By Marisa Porter and Mindy Schoeneman
Chief Creative Strategist and Editor-in-Chief
From the logo to your patients’ impression, to other practices in the city, here are 10 things to consider when choosing a name for your dental practice.
Choosing a name for your practice is no small thing.
Do you use your name? Do you somehow use the name of the area in which you practice? Do you go with something that lets people know what type of dentistry you practice? There are as many different approaches to take as there are name possibilities. It can be overwhelming to choose!
Seeing the big dental marketing picture is what we do every day. Here are 10 things to consider when picking a name for your dental practice.
1. It’s going to be everywhere.
Have you ever seen a sign for a business or practice that looks like someone couldn’t make up their mind when choosing a name, so they chose three instead?
The result is that the practice has three names. One is the name of the doctor. One is the name of the practice that they wanted on their sign. And one (and this is my favorite), is the “SEO” name someone told them to have.
Don’t do this.
Chances are these three names only exist because you were listening to the advice of someone you trusted to advise you well. Sadly, the possible benefits of this name situation do not outweigh the negatives. You don’t need three different names. The first one to ditch should be the falsely-so-called SEO name. It won’t help you get new patients (click here to read what will), and it’s confusing.
2. It should let potential patients know you are a dentist’s office.
Don’t be too obscure about your name. Don’t be too clever.
Most dentist practices get this. Your name should have some variation of the words “dental,” “dentist,” “teeth,” or “smile” in it. People need to know what you are immediately.
The average person dedicates around two hours of their life every year thinking about dentistry, most of which occurs while they’re in your chair. Because of this incredibly short window of time, make sure your logo and name make it simple to understand what you do at a glance. This advice applies to your website presence as well. Your name should exude professionalism, confidence, and trust. Potential patients need to feel confident about the doctor they’re selecting to hold their oral health in their hands. You won’t get a chance to engage with them for another whole year (or never if they like the first dentist they pick).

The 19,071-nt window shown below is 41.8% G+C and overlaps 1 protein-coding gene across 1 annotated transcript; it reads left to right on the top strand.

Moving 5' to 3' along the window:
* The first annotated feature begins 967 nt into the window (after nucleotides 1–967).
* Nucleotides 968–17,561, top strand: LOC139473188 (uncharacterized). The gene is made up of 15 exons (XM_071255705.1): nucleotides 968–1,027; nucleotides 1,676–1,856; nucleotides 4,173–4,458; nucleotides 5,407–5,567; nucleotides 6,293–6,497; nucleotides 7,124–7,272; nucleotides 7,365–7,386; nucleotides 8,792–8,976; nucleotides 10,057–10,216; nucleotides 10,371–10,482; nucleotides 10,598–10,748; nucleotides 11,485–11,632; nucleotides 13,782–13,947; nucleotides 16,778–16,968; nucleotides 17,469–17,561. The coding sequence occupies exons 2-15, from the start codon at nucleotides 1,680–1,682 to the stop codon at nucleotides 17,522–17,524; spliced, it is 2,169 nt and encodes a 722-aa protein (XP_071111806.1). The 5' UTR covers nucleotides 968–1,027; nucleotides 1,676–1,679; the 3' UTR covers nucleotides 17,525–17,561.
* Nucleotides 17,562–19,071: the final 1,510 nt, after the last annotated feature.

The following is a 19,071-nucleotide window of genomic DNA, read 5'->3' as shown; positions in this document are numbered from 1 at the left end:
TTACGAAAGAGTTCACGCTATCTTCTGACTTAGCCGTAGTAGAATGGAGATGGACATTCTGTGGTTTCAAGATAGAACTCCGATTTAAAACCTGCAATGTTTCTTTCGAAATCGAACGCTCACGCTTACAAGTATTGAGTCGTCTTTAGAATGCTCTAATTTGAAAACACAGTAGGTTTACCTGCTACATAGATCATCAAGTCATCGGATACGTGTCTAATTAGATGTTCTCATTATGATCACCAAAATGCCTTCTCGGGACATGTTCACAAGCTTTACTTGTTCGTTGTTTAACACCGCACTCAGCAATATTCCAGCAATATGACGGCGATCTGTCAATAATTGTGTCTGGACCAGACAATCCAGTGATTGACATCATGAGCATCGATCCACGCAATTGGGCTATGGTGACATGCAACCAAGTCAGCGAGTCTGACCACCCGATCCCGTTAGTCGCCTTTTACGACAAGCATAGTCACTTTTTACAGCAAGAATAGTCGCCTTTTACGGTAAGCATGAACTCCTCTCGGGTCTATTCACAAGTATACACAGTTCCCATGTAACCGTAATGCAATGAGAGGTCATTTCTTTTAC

3. The tone should match the audience you want to target.
Pediatric dental practices should be fun and friendly. Thankfully, they usually are! Animals and superheroes are both great ways to go. As far as a child is concerned, they’re not there for their oral health—they’re there for the fun—make it fun! Animals aren’t the only things kids love. Think about what your patients love most to play with or watch.
Your little patients and their parents will both appreciate it.
Sophisticated cosmetic dentistry practices should have a low-key, quiet presence. Avoid bombastic, overly enthusiastic displays of glamor. This creeps people out quickly (are you trying to make money on my desire to have beautiful teeth?). Instead, go for calm and serene with a touch of elegance. Some cosmetic practices go for the “fine wine” look, but we have seen patients lean away from this. Instead, we advise to match it to the tone of a respected hospital. People expect to pay premium prices for premium medical services. For this reason, make sure the sound of the name and the look of your brand is as premium and sophisticated as the complex services you provide.